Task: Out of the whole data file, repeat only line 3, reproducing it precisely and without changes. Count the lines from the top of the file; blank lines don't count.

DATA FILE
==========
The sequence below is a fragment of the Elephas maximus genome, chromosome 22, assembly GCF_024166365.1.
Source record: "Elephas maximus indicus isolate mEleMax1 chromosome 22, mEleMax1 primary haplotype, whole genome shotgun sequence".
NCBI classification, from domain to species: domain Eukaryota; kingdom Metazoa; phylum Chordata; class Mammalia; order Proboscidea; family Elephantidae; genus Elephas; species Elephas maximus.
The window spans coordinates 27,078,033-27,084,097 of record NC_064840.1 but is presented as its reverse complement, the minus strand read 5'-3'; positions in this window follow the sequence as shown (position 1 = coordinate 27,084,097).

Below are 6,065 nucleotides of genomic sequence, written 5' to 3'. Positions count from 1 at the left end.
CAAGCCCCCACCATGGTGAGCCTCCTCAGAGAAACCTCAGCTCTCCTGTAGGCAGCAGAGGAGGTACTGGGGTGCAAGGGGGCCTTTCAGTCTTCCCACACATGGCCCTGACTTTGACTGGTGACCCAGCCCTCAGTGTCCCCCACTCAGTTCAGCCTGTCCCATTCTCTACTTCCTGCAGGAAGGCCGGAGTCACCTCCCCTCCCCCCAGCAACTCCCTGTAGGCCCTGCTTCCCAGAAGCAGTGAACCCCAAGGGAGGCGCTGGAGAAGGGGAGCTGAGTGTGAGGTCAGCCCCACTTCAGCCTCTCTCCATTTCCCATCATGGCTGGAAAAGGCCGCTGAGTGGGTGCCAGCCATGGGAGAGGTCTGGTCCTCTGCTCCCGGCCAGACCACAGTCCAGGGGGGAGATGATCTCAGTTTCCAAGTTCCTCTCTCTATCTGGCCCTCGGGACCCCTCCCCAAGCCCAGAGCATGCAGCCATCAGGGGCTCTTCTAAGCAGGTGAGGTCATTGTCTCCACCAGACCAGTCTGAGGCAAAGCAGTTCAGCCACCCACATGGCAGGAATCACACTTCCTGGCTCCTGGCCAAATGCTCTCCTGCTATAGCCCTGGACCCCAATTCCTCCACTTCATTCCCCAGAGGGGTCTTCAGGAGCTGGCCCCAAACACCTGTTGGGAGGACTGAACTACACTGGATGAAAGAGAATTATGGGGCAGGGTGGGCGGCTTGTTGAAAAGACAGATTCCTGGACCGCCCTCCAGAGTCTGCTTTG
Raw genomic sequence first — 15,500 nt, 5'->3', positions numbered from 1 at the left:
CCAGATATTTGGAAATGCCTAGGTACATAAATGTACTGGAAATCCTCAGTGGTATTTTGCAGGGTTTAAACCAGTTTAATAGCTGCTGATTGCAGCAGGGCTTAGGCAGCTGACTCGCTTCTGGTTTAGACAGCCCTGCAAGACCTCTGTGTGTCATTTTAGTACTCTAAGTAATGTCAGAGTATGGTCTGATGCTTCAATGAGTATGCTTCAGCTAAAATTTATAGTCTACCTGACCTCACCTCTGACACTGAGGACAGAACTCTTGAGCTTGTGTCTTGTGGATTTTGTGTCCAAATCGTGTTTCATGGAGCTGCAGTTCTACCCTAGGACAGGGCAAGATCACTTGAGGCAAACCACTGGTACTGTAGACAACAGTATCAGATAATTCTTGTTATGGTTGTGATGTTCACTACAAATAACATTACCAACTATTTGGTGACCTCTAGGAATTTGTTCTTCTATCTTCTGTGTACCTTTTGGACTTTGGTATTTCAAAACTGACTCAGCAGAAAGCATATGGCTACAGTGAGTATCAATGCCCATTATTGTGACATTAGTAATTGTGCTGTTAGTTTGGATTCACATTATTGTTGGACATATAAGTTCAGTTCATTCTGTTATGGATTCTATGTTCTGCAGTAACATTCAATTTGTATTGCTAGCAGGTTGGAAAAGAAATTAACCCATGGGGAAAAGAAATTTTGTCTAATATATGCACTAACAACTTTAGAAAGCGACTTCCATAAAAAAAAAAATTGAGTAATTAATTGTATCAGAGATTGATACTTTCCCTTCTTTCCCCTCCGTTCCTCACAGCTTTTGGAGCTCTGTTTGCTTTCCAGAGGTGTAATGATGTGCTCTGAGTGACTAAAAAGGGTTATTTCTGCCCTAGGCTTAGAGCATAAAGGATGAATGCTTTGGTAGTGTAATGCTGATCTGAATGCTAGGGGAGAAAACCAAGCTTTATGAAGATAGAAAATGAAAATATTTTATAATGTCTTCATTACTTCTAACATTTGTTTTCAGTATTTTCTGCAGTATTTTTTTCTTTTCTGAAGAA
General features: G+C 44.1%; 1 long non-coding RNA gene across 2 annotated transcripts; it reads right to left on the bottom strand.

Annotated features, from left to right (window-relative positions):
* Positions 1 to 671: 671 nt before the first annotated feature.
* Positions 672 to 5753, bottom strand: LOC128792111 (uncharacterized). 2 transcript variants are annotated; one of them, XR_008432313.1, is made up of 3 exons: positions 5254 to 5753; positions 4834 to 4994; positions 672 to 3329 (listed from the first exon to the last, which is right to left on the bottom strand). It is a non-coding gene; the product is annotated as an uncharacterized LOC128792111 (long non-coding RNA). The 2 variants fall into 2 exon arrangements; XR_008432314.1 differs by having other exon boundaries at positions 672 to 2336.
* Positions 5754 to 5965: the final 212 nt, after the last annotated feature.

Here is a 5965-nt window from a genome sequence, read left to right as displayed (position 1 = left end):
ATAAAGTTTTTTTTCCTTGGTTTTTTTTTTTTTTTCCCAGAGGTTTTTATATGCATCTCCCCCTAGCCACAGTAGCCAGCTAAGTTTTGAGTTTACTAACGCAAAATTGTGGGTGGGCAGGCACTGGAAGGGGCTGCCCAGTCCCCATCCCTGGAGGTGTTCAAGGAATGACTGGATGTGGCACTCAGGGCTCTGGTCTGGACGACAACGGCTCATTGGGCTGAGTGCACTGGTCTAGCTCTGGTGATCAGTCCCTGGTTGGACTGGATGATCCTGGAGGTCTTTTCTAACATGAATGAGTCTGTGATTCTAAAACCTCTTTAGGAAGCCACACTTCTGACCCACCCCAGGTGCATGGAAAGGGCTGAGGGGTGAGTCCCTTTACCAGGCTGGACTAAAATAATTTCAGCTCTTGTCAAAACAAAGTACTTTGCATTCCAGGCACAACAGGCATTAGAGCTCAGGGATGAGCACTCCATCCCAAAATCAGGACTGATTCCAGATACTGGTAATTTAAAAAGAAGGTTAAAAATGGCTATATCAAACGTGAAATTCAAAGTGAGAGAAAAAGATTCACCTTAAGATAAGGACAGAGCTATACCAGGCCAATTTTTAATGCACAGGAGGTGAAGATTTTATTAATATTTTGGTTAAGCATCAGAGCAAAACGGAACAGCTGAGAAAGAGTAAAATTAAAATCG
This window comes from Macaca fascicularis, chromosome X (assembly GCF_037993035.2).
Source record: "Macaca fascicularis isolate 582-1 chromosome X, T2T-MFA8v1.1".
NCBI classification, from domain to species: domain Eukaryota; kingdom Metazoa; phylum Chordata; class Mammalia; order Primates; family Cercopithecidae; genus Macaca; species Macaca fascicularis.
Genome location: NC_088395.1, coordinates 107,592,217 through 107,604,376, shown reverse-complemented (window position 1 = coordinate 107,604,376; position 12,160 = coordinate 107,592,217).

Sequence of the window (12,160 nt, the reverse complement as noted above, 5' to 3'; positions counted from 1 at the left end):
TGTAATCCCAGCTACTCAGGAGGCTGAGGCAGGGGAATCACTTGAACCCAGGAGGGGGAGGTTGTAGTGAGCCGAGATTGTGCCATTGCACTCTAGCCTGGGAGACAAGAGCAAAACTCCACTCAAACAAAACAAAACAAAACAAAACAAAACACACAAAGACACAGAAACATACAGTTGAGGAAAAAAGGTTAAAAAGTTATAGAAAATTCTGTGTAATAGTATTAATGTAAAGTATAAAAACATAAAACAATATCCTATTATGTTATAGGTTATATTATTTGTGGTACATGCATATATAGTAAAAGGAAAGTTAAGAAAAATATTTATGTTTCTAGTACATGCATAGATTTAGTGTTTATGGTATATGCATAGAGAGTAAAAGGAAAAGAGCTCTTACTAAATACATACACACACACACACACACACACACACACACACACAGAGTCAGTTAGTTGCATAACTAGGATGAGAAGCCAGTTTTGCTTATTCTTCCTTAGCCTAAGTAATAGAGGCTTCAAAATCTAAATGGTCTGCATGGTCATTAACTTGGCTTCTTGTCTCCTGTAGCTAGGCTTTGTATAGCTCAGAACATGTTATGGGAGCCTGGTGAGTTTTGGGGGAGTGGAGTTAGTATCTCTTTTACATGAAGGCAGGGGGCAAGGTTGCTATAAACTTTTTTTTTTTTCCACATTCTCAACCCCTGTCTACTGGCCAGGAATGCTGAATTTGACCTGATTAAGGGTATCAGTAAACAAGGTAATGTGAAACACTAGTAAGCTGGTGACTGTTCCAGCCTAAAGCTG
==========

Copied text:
NCBI classification, from domain to species: domain Eukaryota; kingdom Metazoa; phylum Chordata; class Mammalia; order Proboscidea; family Elephantidae; genus Elephas; species Elephas maximus.